Participatory evaluation of chicken health and production constraints in Ethiopia.
Bottom Line: Several programmes, in Ethiopia and elsewhere, have attempted to improve chicken production as a means to reduce poverty.Many of the challenges faced by both groups were associated with difficulty accessing agricultural and veterinary inputs and expertise.Provision needs to be made to allow access to inputs for a wide range of business models, particularly for those, such as women, who have limited access to the capital to allow them to make the jump from backyard to semi-intensive producer, and require support to slowly build up a flock into a profitable venture.
Affiliation: The Institute of Infection and Global Health, University of Liverpool, Leahurst Campus, CH64 7TE, United Kingdom.Show MeSH
Mentions: Although detailed information was not recorded for each individual during discussion of livelihood activities, it was noted that almost all participants reported that they were engaged, to some extent, in mixed livelihood activities; these included a variable mix of agricultural (both crop and livestock) and non-agricultural activities (such as trading and civil service). Only three people (all semi-intensive chicken producers) reported that chicken production was their sole source of income. Among the livestock activities, cattle ranked as the most economically important animal to backyard chicken producers in all groups, receiving a median of 38 of the 100 counters (Fig. 1). Chickens (median 19.5 counters) donkeys (16.5) and sheep and goats (15) were the next most economically important animals, although there was wide variation between the groups as to the order in which they ranked these species. Dogs and cats were given low rankings, but were valued as guard animals and for rodent control, respectively. Backyard producers did not mention pigs or horses as economically important species.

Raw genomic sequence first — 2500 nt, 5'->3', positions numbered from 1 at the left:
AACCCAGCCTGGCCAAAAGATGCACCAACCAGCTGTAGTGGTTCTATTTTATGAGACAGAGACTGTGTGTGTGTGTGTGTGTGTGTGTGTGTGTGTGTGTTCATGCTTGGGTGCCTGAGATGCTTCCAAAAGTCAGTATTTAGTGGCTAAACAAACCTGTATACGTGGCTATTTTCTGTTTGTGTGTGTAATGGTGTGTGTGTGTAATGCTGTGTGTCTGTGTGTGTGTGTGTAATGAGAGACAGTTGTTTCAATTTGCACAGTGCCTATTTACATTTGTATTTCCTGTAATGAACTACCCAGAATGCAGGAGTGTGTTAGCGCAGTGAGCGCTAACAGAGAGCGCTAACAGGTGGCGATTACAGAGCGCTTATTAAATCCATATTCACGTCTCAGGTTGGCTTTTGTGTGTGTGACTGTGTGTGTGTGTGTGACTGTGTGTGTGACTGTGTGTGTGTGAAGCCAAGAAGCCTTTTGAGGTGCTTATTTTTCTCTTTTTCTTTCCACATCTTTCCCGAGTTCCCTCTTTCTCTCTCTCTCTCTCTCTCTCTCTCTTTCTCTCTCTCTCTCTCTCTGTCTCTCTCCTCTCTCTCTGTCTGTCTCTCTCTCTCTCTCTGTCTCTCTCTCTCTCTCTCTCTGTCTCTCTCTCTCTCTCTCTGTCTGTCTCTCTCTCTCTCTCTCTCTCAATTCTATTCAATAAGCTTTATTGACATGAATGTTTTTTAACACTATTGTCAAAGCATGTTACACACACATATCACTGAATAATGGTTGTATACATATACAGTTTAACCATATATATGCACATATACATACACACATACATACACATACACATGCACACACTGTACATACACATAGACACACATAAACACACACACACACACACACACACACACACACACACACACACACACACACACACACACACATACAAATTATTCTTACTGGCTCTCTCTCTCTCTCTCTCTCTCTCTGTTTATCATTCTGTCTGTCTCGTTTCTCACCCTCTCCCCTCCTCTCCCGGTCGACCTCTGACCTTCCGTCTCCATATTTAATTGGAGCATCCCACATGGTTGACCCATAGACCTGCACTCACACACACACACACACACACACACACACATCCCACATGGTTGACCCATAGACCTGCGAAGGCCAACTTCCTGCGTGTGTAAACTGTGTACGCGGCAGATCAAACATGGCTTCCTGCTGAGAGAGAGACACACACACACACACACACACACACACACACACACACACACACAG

Affiliation: The Institute of Infection and Global Health, University of Liverpool, Leahurst Campus, CH64 7TE, United Kingdom.